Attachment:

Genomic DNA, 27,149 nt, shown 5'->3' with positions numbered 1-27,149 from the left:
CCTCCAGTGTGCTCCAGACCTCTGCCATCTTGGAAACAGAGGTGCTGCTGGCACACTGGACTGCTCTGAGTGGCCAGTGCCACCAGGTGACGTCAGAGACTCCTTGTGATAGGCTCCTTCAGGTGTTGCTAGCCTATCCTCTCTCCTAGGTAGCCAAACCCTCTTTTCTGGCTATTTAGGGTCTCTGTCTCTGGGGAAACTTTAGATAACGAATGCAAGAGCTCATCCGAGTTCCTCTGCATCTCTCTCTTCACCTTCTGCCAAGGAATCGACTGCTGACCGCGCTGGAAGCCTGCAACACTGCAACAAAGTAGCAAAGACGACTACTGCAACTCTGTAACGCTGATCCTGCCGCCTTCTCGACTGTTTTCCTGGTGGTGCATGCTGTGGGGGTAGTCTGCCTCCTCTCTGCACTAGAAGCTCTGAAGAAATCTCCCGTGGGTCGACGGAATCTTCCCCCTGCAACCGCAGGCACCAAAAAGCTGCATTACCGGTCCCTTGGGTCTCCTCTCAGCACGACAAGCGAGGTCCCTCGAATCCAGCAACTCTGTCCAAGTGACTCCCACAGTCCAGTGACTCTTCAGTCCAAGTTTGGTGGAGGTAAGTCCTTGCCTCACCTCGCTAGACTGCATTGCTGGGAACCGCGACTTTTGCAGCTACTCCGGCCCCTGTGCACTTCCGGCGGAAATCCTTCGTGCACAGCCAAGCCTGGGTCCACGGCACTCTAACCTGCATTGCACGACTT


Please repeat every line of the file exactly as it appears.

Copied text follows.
Genomic DNA, 27,149 nt, shown 5'->3' with positions numbered 1-27,149 from the left:
CCTCCAGTGTGCTCCAGACCTCTGCCATCTTGGAAACAGAGGTGCTGCTGGCACACTGGACTGCTCTGAGTGGCCAGTGCCACCAGGTGACGTCAGAGACTCCTTGTGATAGGCTCCTTCAGGTGTTGCTAGCCTATCCTCTCTCCTAGGTAGCCAAACCCTCTTTTCTGGCTATTTAGGGTCTCTGTCTCTGGGGAAACTTTAGATAACGAATGCAAGAGCTCATCCGAGTTCCTCTGCATCTCTCTCTTCACCTTCTGCCAAGGAATCGACTGCTGACCGCGCTGGAAGCCTGCAACACTGCAACAAAGTAGCAAAGACGACTACTGCAACTCTGTAACGCTGATCCTGCCGCCTTCTCGACTGTTTTCCTGGTGGTGCATGCTGTGGGGGTAGTCTGCCTCCTCTCTGCACTAGAAGCTCTGAAGAAATCTCCCGTGGGTCGACGGAATCTTCCCCCTGCAACCGCAGGCACCAAAAAGCTGCATTACCGGTCCCTTGGGTCTCCTCTCAGCACGACAAGCGAGGTCCCTCGAATCCAGCAACTCTGTCCAAGTGACTCCCACAGTCCAGTGACTCTTCAGTCCAAGTTTGGTGGAGGTAAGTCCTTGCCTCACCTCGCTAGACTGCATTGCTGGGAACCGCGACTTTTGCAGCTACTCCGGCCCCTGTGCACTTCCGGCGGAAATCCTTCGTGCACAGCCAAGCCTGGGTCCACGGCACTCTAACCTGCATTGCACGACTT